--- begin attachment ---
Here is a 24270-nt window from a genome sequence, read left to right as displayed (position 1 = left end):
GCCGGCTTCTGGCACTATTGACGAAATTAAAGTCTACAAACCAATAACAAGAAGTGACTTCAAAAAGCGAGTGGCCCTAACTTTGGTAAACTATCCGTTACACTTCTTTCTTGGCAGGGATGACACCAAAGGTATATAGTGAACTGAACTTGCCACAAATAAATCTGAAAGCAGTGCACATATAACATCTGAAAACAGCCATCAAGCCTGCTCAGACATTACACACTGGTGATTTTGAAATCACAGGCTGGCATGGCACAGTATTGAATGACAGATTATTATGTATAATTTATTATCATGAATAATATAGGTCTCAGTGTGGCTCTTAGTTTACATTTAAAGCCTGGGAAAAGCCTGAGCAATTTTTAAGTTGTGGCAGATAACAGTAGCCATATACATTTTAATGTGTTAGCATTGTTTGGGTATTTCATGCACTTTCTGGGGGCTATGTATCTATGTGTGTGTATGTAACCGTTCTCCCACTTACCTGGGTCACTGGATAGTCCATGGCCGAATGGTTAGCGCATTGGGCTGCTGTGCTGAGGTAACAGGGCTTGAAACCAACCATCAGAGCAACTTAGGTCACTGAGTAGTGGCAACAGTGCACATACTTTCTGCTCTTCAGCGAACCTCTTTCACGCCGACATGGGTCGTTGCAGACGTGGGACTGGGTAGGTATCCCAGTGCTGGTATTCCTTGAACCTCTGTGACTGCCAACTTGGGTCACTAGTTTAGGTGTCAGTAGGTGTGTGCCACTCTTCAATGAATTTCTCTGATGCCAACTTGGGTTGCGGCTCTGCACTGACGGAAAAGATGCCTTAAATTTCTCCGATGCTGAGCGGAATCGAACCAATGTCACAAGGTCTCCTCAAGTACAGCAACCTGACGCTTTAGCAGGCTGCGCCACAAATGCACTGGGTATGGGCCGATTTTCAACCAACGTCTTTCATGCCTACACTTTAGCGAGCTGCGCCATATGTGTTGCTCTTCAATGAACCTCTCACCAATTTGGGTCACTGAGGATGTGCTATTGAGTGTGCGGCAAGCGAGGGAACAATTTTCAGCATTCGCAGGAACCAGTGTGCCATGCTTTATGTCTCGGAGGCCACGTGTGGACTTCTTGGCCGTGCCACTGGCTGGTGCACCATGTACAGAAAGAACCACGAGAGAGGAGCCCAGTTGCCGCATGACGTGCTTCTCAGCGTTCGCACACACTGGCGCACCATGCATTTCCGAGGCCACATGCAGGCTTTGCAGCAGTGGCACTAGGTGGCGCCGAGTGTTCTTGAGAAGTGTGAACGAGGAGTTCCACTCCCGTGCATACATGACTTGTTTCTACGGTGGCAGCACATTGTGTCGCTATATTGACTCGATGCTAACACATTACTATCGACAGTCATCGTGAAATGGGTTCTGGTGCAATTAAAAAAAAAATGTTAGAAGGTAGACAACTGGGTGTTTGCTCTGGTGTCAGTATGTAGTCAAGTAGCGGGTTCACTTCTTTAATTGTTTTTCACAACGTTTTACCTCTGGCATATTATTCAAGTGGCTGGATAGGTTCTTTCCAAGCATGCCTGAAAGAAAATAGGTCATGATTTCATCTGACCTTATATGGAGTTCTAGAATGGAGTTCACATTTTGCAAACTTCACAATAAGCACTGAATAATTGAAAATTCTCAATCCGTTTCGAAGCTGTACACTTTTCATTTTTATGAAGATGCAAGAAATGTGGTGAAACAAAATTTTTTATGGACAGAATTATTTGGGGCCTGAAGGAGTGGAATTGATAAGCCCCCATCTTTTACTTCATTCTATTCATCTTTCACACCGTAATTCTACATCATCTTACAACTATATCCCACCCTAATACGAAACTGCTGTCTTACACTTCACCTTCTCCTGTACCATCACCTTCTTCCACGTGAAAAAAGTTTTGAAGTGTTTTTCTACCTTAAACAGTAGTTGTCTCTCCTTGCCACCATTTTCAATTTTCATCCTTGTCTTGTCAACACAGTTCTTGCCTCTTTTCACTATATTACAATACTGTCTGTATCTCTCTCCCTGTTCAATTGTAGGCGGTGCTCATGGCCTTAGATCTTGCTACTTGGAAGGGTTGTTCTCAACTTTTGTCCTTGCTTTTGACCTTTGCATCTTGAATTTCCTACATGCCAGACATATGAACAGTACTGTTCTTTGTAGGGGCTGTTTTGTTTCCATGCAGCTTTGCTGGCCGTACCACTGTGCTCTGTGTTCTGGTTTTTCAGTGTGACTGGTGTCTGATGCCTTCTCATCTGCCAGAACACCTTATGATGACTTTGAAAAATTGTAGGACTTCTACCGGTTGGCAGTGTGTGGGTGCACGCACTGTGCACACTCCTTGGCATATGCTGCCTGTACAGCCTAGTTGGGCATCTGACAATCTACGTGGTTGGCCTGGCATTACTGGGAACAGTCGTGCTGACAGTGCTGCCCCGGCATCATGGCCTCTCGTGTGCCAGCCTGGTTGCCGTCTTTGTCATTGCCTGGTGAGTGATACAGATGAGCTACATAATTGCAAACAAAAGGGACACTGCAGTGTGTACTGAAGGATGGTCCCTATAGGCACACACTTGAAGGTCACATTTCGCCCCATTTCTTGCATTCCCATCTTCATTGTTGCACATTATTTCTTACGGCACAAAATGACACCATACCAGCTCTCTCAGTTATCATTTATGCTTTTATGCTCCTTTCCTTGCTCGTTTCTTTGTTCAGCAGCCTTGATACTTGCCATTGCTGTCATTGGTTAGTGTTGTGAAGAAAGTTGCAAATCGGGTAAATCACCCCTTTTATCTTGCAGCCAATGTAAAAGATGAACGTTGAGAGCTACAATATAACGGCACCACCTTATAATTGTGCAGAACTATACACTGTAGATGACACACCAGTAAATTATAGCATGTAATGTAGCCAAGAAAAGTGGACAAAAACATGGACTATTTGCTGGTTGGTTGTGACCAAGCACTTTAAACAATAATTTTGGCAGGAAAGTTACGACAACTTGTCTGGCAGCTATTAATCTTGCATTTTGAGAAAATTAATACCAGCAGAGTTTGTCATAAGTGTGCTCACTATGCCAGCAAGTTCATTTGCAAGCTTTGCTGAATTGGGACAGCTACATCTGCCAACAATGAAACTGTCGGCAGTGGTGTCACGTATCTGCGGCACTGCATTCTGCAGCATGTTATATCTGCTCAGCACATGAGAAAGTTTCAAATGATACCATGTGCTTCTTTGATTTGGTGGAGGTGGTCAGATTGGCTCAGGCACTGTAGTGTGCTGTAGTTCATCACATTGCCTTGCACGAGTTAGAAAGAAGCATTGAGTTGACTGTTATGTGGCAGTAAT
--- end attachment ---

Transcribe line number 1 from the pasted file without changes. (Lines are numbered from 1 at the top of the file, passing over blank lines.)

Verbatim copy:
Here is a 24270-nt window from a genome sequence, read left to right as displayed (position 1 = left end):